• CLBR #313: Cities and the Battle over Tech Companies with Greg LeRoy

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    Dubbed “the leading national watchdog of state and local economic development subsidies” and “God’s witness to corporate welfare,” Greg founded Good Jobs First in 1998 upon winning the Public Interest Pioneer Award. He has been training and consulting for state and local governments, associations of public officials, labor-management committees, unions, community groups, tax and budget watchdogs, environmentalists, and smart growth advocates more than 30 years.

    Greg backed into subsidy reform accidentally, while creating a national consulting practice against plant closings from Chicago from the early 1980s through the mid-1990s. He is associate producer of the 1984 PBS documentary The Last Pullman Car and consulted for state agencies in Illinois, New York, and Washington State. His 1986 Early Warning Manual Against Plant Closings (upon which he trained all 50 states’ Dislocated Worker Units under contract to the U.S. Department of Labor) and his 1989 study “Intervening With Aging Owners to Save Industrial Jobs” (the first study to quantify the risk of job loss due to a lack of succession planning) set precedents that guided many public agencies and non-profits.

    Numerous plant closings he worked on involved abuse of economic development subsidies; factories that had received past incentives were now being shuttered. Usually, the fine print revealed that such abuses were technically legal; those revelations lead to public outrage and the enactment of clawbacks and other safeguards to prevent future waste. Sometimes there was a basis for legal challenge: in 1987, Greg wrote a study that triggered the City of Duluth’s successful lawsuit against Triangle Corporation; the nationally-reported verdict arrested the closure of that city’s largest factory, Diamond Tool, based on an Industrial Revenue Bond contract. Between 1990 and 1992, he assisted the Oil, Chemical and Atomic Workers in Elkhart, Indiana in their multiple-abuse lawsuit against American Home Products that settled for $24 million on the eve of trial.

    Collecting the reforms prompted by these revelations (clawbacks, disclosure, job quality standards, etc.), Greg wrote No More Candy Store: States and Cities Making Job Subsidies Accountable in 1994. It was lauded by the International Economic Development Council as “very impressive research” and reviewed by the National Conference of State Legislatures a “famous polemic that contends that subsidies for economic development are mere corporate giveaways, and that calls for greater accountability and public restraint.”

    Founding Good Jobs First in Washington, DC in 1998, partnering with the Fiscal Policy Institute to launch Good Jobs New York in 2000, and welcoming the Corporate Research Project in 2001, Greg has built a full-service resource center for constituency-based organizations and public officials seeking to reform economic development. Since its first report in 1999, Good Jobs First has issued more than 100 studies, setting a long string of influential research precedents about economic development subsidies.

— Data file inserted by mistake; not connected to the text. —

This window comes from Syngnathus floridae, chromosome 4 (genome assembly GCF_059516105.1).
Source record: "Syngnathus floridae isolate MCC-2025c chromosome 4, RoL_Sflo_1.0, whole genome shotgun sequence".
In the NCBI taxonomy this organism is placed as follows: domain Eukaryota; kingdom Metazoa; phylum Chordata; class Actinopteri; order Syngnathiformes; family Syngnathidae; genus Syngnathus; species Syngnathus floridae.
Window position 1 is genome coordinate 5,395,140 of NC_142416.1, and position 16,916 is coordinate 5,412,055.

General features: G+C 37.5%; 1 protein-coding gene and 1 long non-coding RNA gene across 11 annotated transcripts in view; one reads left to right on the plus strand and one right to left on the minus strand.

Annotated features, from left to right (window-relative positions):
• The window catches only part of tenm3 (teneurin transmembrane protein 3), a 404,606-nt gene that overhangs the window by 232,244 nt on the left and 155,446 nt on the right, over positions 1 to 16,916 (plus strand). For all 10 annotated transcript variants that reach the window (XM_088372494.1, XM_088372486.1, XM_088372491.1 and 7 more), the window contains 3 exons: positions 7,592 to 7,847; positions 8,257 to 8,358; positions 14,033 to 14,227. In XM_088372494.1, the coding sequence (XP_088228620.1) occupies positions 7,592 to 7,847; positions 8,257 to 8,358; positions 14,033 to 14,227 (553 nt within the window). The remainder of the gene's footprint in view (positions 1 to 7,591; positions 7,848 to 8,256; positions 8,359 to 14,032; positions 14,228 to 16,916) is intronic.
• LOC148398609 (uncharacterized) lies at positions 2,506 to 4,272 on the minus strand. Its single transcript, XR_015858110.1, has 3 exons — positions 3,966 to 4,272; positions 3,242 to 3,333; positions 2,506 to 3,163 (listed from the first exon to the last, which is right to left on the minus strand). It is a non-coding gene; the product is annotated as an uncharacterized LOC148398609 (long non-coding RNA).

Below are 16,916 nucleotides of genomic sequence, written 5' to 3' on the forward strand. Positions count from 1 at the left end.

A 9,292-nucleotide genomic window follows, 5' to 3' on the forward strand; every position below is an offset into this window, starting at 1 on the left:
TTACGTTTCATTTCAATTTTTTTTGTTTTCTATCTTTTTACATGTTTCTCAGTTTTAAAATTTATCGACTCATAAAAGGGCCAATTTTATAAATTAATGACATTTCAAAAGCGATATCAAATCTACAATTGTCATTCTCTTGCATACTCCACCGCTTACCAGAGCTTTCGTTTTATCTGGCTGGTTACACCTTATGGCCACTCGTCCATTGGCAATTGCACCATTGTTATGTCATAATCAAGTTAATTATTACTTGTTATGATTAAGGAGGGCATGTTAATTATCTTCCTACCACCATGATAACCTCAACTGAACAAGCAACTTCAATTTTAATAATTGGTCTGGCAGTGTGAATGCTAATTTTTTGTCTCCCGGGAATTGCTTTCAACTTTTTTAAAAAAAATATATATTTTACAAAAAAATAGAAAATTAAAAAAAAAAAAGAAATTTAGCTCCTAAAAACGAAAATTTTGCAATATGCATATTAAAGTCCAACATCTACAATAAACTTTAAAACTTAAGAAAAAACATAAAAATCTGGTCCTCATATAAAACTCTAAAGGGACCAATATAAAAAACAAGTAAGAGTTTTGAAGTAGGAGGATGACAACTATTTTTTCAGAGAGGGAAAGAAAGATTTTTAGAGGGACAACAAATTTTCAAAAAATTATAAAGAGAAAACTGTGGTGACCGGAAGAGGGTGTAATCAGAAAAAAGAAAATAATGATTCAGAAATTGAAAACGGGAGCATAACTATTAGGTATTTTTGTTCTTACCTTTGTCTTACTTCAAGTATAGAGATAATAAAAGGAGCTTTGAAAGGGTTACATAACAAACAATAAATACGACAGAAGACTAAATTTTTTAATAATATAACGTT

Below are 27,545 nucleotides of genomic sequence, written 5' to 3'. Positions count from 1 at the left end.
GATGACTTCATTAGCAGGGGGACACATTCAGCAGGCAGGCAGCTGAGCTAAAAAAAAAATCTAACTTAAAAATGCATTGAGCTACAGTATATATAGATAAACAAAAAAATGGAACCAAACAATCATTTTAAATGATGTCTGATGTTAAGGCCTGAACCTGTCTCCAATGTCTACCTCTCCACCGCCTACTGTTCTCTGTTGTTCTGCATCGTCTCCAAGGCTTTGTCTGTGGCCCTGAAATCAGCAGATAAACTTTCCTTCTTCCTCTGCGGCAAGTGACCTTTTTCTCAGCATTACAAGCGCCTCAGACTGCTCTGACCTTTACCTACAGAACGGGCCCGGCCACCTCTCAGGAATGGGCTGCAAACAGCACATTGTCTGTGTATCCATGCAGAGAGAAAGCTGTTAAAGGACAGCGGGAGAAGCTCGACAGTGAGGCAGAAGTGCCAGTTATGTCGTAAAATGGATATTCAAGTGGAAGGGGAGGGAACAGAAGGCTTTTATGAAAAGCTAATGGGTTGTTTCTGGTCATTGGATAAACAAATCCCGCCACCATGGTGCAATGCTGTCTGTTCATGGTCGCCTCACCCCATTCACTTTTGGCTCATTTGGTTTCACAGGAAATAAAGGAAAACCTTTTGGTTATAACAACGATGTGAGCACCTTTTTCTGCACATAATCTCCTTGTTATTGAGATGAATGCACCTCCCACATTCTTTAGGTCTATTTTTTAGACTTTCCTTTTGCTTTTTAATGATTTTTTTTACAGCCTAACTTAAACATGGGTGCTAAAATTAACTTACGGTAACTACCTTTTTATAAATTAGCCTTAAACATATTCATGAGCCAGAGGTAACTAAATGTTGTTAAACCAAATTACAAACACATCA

Good Jobs First’s 50-states-plus-DC “report card” studies, such as “Show Us the Subsidized Jobs,” have made it de facto the arbiter of best state and local practice in transparency (disclosing deal-specific costs and benefits online). It is also the go-to source on best practices for job creation and job quality standards, and for enforcement including “clawbacks,” or recapture safeguards. Led by research director Phil Mattera, Good Jobs First research analysts Leigh McIlvaine, Tommy Cafcas and Kasia Tarczynska monitor subsidy news in all 50 states and provide front-line technical assistance.

    In response to GJF’s 2003 study, A Better Deal for Illinois, that state enacted the nation’s best subsidy disclosure system. In 2005, New York City enacted the best local disclosure ordinance in the nation (enhanced in 2010) after repeated agitations by Good Jobs New York’s Bettina Damiani with the NYC Industrial Development Agency.

    Greg’s 2005 book The Great American Jobs Scam: Corporate Tax Dodging and the Myth of Job Creation (Berrett-Koehler Publishers) was widely reviewed by daily newspapers, specialty tax and development publications, C-Span’s Book TV, The New York Review of Books, Publishers Weekly and Library Journal. Business Week called it a “powerful compendium of corporate tax dodging in the U.S.” and State Tax Notes wrote: “meticulously documented …scrupulously accurate …evocative storytelling…”

    He has book chapters in Building Health Communities: A Guide to Community Economic Development for Advocates, Lawyers, and Policymakers (American Bar Association, 2009) and Breakthrough Communities: Sustainability and Justice in the Next American Metropolis (MIT Press, 2009).

    Greg summarizes the job-creation benefits of smart growth for working families in this article in Urban Habitat’s Race, Poverty and the Environment entitled “Public Transit and Urban Density Create More Good Jobs.”

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